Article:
closer to the actual events, at least as far as NT is concerned. Some of the texts were so removed time-wise that it would be like someone using the book “1776″ (published in 2005) as just as accurate account as a diary from a solider in the Continental Army.

    If you look at the Biblia Hebraica Stuttgartensia, or pretty much every other version in the original language there are going to be cases where what’s written just doesn’t make sense, some put the wrong vowel marking or thought they were being smart there is now a traditional way to read it (often put in brackets in the text or as a footnote) that differs from what’s written. Threw me for a loop when I first started learning Hebrew in college (also took a stab at Koine Greek, that didn’t go nearly as well) but you need to accept it and more on. Loads of commentaries have discussed those (whose proper is escaping me, believe it roughly translates to “written” and “spoken” but I could be way off) so it’s safe to say it is an academically accepted concept.

  • Anonymous

    The problem with that is that in mainstream Christianity, the faith which tends to be the most concerned with this topic, Jesus is not a prophet (rather Messiah) nor is marriage a requirement for the status of prophet (Elijah is considered a prophet but he was not married as far as records show).

  • Pedro da Silva

    it means to the people that “wife” refers to the loyal women to jesus not that hes married. “the VirgiN” loyal one. No one can come to the father without going threw the son.

  • Chuck Denton

    Mark Twain said, “There are lies, damned lies and statistics.” Please include damn misguided experts to Twain’s list. A case could be made that every war ever fought was based on the belief that came from misguided experts. Remember the experts saying, Iraq has WMD’s? This time the bible scholars have found the truth, THIS TIME? Like all other truth has been cancelled. What if the location of ancient Israel is off by a few hundred miles, would the Jews and their ancient cousins, the Muslims be at peace? Who decides the text of the bible or the location of ancient cities sites but misguided experts. Our new truth says, Jesus – THE GOD, that is part of the trinity, was married. I guess the Mormon’s had it right – Jesus and the Trinity were Polygamists. Expert scholars have been speaking in tongues for a very long time, when will the followers finally see that truth?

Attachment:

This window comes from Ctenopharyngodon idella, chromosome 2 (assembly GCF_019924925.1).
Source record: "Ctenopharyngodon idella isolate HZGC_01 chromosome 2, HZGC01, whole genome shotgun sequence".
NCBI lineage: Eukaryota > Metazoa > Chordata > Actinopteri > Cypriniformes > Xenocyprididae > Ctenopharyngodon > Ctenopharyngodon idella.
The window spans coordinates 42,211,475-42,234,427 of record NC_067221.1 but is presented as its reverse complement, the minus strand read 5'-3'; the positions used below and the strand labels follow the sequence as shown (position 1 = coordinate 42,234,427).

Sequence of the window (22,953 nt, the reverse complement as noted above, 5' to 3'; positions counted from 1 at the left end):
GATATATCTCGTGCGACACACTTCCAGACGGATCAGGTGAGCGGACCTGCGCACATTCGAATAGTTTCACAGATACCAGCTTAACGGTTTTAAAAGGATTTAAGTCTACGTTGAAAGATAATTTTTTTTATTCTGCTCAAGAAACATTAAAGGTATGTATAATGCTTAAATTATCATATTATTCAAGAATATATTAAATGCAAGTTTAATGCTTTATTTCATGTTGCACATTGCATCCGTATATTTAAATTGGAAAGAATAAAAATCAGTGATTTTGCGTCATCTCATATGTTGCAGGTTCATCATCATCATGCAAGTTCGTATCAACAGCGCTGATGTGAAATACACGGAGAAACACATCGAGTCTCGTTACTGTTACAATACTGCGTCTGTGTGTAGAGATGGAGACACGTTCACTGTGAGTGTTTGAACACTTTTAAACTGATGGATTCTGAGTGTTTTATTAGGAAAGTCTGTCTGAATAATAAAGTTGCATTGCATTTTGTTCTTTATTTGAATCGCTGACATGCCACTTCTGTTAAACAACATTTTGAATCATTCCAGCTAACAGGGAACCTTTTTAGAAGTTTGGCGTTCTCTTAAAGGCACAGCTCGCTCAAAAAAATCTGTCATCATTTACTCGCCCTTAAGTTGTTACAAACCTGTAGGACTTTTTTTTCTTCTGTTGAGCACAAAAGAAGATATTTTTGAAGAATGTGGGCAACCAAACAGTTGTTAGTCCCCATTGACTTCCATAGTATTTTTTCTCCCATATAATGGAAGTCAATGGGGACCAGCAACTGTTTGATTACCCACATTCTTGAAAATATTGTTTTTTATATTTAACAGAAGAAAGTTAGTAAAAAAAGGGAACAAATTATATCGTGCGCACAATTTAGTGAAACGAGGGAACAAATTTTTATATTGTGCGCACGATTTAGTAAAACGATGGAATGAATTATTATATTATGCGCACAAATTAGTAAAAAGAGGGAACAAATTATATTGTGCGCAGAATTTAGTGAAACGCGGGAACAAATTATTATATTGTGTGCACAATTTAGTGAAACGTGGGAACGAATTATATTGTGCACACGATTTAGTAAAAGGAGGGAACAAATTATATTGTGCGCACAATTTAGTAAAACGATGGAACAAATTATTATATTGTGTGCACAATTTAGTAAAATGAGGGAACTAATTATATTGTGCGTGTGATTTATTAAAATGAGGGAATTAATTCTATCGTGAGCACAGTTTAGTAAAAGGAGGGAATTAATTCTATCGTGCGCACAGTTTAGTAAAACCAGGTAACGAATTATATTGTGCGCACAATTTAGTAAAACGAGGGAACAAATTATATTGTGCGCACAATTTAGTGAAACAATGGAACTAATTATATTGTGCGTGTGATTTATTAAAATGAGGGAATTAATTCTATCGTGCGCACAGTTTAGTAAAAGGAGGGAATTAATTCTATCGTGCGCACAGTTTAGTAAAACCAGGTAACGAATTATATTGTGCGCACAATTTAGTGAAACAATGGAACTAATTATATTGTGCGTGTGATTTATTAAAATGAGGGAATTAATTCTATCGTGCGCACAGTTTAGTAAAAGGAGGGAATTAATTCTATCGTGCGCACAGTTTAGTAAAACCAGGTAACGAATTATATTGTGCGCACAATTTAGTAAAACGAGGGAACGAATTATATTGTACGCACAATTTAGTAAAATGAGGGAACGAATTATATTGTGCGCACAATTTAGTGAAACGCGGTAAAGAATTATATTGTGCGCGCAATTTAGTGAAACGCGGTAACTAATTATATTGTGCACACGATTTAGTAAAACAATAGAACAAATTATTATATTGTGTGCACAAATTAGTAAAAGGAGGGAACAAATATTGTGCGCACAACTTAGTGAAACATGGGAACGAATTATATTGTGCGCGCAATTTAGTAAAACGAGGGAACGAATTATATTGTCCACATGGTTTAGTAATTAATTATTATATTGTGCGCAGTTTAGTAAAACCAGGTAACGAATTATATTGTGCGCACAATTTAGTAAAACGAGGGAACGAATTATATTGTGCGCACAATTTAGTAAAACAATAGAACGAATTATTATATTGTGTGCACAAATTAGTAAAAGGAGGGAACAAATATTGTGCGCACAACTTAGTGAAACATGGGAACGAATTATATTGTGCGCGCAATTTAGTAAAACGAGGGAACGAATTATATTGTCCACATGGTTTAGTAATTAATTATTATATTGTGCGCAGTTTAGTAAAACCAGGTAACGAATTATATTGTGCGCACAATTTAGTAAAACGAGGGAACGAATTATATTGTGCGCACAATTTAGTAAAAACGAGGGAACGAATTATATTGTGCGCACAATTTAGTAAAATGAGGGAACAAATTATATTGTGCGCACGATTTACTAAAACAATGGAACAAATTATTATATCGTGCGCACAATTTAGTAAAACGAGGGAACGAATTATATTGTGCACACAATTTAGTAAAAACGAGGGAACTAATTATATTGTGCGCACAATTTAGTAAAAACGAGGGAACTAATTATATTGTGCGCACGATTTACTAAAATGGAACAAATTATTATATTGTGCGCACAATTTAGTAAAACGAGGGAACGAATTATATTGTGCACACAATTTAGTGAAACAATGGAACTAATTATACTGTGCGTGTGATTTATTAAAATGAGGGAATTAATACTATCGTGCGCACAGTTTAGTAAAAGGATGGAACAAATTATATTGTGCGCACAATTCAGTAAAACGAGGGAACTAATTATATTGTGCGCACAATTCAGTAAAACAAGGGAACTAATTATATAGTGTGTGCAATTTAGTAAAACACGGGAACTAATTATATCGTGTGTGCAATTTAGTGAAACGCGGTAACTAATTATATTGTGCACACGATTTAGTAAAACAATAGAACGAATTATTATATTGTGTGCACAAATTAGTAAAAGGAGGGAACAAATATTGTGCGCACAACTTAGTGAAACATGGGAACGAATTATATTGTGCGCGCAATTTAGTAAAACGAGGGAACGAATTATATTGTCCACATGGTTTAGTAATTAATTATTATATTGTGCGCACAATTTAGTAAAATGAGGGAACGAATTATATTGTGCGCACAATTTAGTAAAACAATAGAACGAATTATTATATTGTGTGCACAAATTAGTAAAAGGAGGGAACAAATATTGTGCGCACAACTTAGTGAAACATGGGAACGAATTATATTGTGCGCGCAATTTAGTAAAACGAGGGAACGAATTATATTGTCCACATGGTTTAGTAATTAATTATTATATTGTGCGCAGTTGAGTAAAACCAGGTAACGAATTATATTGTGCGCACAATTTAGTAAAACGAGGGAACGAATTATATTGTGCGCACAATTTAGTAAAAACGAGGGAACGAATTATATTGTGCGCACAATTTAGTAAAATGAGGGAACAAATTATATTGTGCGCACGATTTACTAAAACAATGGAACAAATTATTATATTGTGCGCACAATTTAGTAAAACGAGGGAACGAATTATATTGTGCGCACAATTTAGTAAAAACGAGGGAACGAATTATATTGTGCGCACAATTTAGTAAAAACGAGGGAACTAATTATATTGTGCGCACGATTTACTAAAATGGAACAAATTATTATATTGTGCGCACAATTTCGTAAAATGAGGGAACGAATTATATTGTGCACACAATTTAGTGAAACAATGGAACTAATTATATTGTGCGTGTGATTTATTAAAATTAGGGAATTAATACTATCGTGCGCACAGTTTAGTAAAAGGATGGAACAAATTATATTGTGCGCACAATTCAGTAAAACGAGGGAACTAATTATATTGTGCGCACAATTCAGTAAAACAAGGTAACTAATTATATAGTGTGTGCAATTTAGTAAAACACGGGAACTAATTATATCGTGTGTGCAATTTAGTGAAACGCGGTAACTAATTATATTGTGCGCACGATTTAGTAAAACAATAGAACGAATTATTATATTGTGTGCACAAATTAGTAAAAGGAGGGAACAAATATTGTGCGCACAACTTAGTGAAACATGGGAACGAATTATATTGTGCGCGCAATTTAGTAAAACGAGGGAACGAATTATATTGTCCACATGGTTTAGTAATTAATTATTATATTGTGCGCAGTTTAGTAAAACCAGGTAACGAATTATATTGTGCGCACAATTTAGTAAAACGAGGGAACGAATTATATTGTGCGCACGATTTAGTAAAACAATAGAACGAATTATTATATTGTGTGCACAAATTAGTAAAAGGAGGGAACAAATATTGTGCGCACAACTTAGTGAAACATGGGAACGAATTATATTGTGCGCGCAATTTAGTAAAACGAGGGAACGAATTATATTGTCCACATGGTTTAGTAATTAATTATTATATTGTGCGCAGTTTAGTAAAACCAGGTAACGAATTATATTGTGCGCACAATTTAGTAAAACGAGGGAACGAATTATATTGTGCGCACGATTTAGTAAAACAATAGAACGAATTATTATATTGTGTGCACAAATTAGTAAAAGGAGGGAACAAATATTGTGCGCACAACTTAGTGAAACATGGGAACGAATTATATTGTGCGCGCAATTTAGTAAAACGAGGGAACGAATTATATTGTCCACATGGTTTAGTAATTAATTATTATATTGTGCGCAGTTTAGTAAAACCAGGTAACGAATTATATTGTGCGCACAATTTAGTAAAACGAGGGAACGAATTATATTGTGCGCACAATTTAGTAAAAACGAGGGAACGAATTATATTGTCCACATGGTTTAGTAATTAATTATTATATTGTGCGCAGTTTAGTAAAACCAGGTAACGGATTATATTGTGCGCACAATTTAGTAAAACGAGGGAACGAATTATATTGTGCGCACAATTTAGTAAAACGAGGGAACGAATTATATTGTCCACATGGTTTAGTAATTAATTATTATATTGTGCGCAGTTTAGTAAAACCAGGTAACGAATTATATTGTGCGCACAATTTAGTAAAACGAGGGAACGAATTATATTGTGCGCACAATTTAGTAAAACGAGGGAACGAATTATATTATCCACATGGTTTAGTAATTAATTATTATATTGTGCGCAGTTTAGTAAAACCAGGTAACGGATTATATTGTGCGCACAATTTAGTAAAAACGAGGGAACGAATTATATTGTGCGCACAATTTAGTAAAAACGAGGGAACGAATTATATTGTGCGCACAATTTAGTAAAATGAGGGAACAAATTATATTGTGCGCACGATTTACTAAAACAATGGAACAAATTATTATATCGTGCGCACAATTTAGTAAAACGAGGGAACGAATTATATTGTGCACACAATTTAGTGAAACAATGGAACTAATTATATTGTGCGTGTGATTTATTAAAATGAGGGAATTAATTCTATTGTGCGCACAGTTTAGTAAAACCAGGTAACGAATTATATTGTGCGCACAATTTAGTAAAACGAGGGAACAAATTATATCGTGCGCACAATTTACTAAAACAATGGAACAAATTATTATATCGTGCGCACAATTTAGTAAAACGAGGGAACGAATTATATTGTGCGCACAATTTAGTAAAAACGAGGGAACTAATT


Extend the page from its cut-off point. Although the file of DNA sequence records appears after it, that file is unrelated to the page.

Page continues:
• Anonymous

    In the bible there are several references Jesus makes about “the church” being his bride, or his wife. Also, this was written when Christianity was being re-thinked and rewritten by Rome (not that is uncommon for what’s in the bible).

    But I am just not convinced at at all. I grew up in the church, and though I am no longer a christian, I still care about history, and I really hope they get some legitimate theologians in there to point out that the religious writings back then had a hell of a lot of symbolism. And though I hate to say it, women wouldn’t have had a whole scripture written about them.

  • Anonymous

    I feel weird needing to respond to what your teacher said, because though I was raised in the church, I am no longer a believer. But did your teacher read the part where Jesus said, in order to follow me you had to leave your wife, your children and your entire family? That was a HUUUGE no-no in ancient Jewish culture. Does that sound like a guy who is going to get married? There must have been someone in class who brought that up?

  • Souheil Bayoud

    What the garbage Gnostic writings has to do with the true gospel of salvation? And where is the good news in them? Anything based on a lie is a lie and the liar from the beginning is well known.The Holy blood Holy grail pretend that Jesus escaped death on the cross and married Mary Magdalene.Then Da Vinci Code pretend a secret marriage between Jesus and Mary Magdalene and the real blood of the grail is inside Mary based on the painting of the last supper by Leonardo Da Vinci.Now a scholar have a writing words on a papyrus about Jesus wife.Actually Dr King is a dishonest scholar when she titled that papyrus in the shape of a credit card a gospel.There is a very dangerous lie about the real blood and the wife.The truth is that real and Holy blood is on Jesus forehead and not in the womb of Mary Magdalene or any other woman.This is revealed in the true story THE COIN OF THE TEMPLE by souheil bayoud.As for the wife,the impossibility of the marriage of Jesus is not and will not be revealed to disbelievers and opponents to Orthodox Christianity.

  • relmneiko

    lol u mad

  • relmneiko

    The real truth is that the Bible was written by multiple people over the course of hundreds of years and that it conflicts quite a bit and is all a mix of truth and lies, but mostly lies. Personally, I find Jesus being married to be a helluva lot more plausible than him being born of a virgin or walking on water.

  • me myself and I

    Excellent article that came out less than a week later explaining why the text itself proves that the document itself is a fake. The expert cited in the article explains how the fragment on display is copied from modern coptic texts and even cites which books they were taken from.

  • Kim Pittman

    I am no longer a believer as well.

    I actually don’t remember that part, but then the large amount of internal consistency had always weighed on me, and that class just made it worse and worse.